Vision and perseverance will be the cornerstones of Judge Richard Gergel’s address to College of Charleston graduates from the School of the Arts, School of Sciences and Mathematics and the Graduate School during commencement exercises in the Cistern Yard at 4 p.m. on May 7, 2022.
Drawing from the life of local civil rights activist and CofC alumnus J. Waties Waring, Class of 1900, Gergel will talk about the path before the Class of 2022 and how their time at the College has prepared them for what’s to come, much in the same way it did for Waring. As a judge of the U.S. District Court for the Eastern District of South Carolina, Waring played an important role in the early legal battles of the American civil rights movement. Gergel, whose chambers are in the J. Waties Waring Judicial Center not far from campus, wrote a book about Waring titled, Unexampled Courage: the Blinding of Sgt. Isaac Woodard and the Awakening of President Harry S. Truman and Judge J. Waties Waring.
“I plan to speak about Waring’s life and how he’s not much different from College of Charleston students then and now,” says Gergel. “The skills he learned at the College prepared him to serve on the bench, but the College also fostered a curiosity that filtered into several parts of his life.”
Gergel himself also knows about the value of determination and preparation.
Born and raised in Columbia, South Carolina, Gergel’s grandparents immigrated from Poland to the U.S. before World War II broke out. Sadly, the Jewish family left behind several relatives who perished in the Holocaust. The war also thwarted Gergel’s father’s plans to attend college, forcing him to instead start a business to support his family.
His family’s experience as well as attending a recently desegregated high school, fostered Gergel’s passion for civil rights.
“I also inherited the lawyer gene from my father, who would have loved to have been a lawyer,” he says.
For college, Gergel set his sights on attending Swathmore outside Philadelphia. His father took him for a visit in the middle of a snowstorm, and then took him to his second choice, Duke University, on a crisp fall day. For a southerner, the choice was clear — as his father well knew.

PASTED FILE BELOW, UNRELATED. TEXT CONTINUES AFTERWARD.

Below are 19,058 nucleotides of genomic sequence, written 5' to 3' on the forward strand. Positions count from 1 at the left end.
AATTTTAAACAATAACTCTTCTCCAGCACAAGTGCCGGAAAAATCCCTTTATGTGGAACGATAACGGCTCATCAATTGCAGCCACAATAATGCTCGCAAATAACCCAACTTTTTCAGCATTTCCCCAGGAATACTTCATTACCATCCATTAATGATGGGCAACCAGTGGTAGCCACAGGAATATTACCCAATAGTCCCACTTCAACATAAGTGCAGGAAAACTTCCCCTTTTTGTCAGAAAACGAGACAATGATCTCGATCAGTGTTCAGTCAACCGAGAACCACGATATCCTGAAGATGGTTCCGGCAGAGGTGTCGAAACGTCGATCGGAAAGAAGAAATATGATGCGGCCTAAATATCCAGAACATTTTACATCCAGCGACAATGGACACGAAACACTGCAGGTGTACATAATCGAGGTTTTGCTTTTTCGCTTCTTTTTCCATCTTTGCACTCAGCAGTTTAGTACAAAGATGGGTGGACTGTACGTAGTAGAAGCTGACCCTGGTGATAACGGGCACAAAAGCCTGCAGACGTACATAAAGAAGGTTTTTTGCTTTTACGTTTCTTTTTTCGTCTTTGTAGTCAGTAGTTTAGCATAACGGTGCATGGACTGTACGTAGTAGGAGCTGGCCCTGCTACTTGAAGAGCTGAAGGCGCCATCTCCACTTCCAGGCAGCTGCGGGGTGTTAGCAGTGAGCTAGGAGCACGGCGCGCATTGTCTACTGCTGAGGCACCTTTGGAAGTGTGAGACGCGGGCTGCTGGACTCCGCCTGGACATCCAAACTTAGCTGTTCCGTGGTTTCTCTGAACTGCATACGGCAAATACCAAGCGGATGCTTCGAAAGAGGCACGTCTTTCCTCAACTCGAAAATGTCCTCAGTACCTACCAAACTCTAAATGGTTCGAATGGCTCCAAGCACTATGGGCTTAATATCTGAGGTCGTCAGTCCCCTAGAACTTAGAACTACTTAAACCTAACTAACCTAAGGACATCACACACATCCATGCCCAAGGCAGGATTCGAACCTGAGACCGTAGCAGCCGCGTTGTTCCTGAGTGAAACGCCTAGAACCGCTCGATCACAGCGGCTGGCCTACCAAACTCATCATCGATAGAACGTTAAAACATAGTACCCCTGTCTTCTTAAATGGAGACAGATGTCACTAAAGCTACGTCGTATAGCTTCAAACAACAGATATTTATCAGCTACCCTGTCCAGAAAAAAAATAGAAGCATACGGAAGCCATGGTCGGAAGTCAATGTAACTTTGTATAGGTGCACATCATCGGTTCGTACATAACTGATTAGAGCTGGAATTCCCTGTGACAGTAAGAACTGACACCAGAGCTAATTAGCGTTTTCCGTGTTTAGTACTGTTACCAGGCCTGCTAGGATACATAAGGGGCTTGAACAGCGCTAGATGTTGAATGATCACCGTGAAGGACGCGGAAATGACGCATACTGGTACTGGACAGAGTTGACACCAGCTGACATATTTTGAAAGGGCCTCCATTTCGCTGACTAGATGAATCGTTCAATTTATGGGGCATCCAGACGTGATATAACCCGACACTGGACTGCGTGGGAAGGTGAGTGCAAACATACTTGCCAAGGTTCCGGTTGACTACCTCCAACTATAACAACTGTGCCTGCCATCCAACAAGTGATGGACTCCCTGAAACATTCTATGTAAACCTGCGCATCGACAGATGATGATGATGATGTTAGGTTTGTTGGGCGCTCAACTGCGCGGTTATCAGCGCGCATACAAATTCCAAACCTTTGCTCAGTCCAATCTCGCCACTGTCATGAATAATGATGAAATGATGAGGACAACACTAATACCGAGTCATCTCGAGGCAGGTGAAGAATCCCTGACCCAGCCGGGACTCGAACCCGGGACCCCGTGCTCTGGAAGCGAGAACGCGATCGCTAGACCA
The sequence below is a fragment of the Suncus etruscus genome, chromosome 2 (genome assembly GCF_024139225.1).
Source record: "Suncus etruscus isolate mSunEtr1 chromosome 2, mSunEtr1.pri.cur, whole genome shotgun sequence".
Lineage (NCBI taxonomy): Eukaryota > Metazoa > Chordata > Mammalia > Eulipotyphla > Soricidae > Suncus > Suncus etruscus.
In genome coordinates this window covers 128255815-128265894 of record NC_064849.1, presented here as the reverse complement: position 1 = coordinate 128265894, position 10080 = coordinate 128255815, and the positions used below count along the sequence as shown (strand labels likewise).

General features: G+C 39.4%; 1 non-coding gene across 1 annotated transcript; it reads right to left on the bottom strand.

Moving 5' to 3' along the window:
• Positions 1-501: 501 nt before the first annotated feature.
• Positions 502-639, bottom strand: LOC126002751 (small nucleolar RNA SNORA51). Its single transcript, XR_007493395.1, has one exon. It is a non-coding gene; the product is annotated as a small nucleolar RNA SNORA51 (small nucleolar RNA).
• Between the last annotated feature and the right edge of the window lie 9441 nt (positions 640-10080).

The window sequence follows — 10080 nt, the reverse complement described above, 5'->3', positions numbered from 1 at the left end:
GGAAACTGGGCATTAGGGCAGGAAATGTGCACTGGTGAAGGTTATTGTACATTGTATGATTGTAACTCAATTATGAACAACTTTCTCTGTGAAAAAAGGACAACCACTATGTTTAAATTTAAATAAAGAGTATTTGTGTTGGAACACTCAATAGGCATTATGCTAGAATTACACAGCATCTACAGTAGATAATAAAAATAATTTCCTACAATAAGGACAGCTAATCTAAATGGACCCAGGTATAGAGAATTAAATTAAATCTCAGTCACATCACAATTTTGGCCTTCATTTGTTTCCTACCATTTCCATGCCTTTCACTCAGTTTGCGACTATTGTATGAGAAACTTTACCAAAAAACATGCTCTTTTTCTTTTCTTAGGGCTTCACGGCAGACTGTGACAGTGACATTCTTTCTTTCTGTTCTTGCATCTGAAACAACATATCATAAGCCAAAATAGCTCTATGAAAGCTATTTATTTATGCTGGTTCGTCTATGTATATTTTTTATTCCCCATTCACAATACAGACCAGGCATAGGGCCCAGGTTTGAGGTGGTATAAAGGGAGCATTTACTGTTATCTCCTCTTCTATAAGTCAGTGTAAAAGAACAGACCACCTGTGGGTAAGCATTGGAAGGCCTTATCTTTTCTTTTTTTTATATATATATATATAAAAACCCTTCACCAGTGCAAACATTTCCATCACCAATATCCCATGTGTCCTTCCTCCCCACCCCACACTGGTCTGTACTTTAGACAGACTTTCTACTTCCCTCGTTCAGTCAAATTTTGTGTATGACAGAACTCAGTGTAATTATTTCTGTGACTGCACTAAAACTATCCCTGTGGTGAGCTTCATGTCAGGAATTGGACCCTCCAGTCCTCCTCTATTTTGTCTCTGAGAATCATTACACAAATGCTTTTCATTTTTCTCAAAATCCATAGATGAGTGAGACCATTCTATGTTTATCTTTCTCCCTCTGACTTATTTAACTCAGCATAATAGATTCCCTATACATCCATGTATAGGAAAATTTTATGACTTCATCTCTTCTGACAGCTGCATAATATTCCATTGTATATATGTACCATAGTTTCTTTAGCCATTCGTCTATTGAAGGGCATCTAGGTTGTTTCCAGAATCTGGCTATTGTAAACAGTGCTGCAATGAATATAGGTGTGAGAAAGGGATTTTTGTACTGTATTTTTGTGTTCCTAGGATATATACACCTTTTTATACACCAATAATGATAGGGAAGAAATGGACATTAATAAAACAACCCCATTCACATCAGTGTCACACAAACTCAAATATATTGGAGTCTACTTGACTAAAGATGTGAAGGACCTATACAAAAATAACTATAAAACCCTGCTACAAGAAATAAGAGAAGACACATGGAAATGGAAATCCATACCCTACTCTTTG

Gergel attended Duke and then continued on to Duke University School of Law, where he focused on litigation, civil rights and constitutional law. His choice of schools was heavily influenced by the fact that his then girlfriend and now wife, Belinda, was at Duke completing her doctorate on history with a focus on women’s higher education.
Upon graduation, Gergel began working in the legal field in his hometown. In 1983, he became partner of his own firm, Gergel, Nickles and Solomon.
In 2003, Gergel represented the South Carolina Education Association and public school teacher Maggi Smith Hall in a civil rights case that went to the 4th Circuit Court of Appeals in Richmond, Virginia. He succeeded in defending the lower court’s decision that the school district had acted illegally in firing Hall for exercising her right to free speech when she criticized reckless spending by her superintendent and the school board.
Gergel’s reputation led to him being confirmed in 2010 to serve on the U.S. District Court for the District of South Carolina. Since assuming his post, Gergel’s most well-known case was the trial of Dylann Roof, who was sentenced to death for the racist slaying of nine people at Mother Emanuel AME Church in Charleston.
His impact, though, extends beyond the confines of the legal world. Gergel, who is good friends with former CofC President Alex Sanders, was instrumental in efforts to establish Jewish studies at the College.
“I remember our first meetings were on the front porch of one of the College’s houses on Glebe Street,” says Gergel, who gives a lot of credit to the vision of the Jewish studies program to Marty Perlmutter, who led the program from its inception until his retirement in 2018. “Out of that, we have one of the premier Jewish studies programs in the U.S. and a beautiful building.”
In recognition of Gergel’s contributions to the College and South Carolina, he will receive an honorary Doctorate of Humane Letters.